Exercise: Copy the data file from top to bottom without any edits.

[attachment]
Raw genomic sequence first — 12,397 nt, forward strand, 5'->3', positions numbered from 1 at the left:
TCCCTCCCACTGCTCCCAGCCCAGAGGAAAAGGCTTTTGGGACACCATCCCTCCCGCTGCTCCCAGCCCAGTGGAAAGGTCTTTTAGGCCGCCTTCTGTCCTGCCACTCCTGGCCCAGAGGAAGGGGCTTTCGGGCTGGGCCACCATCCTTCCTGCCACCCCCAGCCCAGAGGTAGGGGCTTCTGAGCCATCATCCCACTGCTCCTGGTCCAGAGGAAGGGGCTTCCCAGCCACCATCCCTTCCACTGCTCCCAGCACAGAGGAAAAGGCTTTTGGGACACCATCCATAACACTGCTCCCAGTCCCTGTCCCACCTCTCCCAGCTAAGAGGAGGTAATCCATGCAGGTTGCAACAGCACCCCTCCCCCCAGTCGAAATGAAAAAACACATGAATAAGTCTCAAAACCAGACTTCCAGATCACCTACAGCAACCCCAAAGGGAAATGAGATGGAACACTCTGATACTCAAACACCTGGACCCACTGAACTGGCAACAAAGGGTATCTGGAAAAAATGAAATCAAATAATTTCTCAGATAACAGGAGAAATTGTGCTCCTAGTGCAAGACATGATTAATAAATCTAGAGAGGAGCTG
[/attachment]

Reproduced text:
Raw genomic sequence first — 12,397 nt, forward strand, 5'->3', positions numbered from 1 at the left:
TCCCTCCCACTGCTCCCAGCCCAGAGGAAAAGGCTTTTGGGACACCATCCCTCCCGCTGCTCCCAGCCCAGTGGAAAGGTCTTTTAGGCCGCCTTCTGTCCTGCCACTCCTGGCCCAGAGGAAGGGGCTTTCGGGCTGGGCCACCATCCTTCCTGCCACCCCCAGCCCAGAGGTAGGGGCTTCTGAGCCATCATCCCACTGCTCCTGGTCCAGAGGAAGGGGCTTCCCAGCCACCATCCCTTCCACTGCTCCCAGCACAGAGGAAAAGGCTTTTGGGACACCATCCATAACACTGCTCCCAGTCCCTGTCCCACCTCTCCCAGCTAAGAGGAGGTAATCCATGCAGGTTGCAACAGCACCCCTCCCCCCAGTCGAAATGAAAAAACACATGAATAAGTCTCAAAACCAGACTTCCAGATCACCTACAGCAACCCCAAAGGGAAATGAGATGGAACACTCTGATACTCAAACACCTGGACCCACTGAACTGGCAACAAAGGGTATCTGGAAAAAATGAAATCAAATAATTTCTCAGATAACAGGAGAAATTGTGCTCCTAGTGCAAGACATGATTAATAAATCTAGAGAGGAGCTG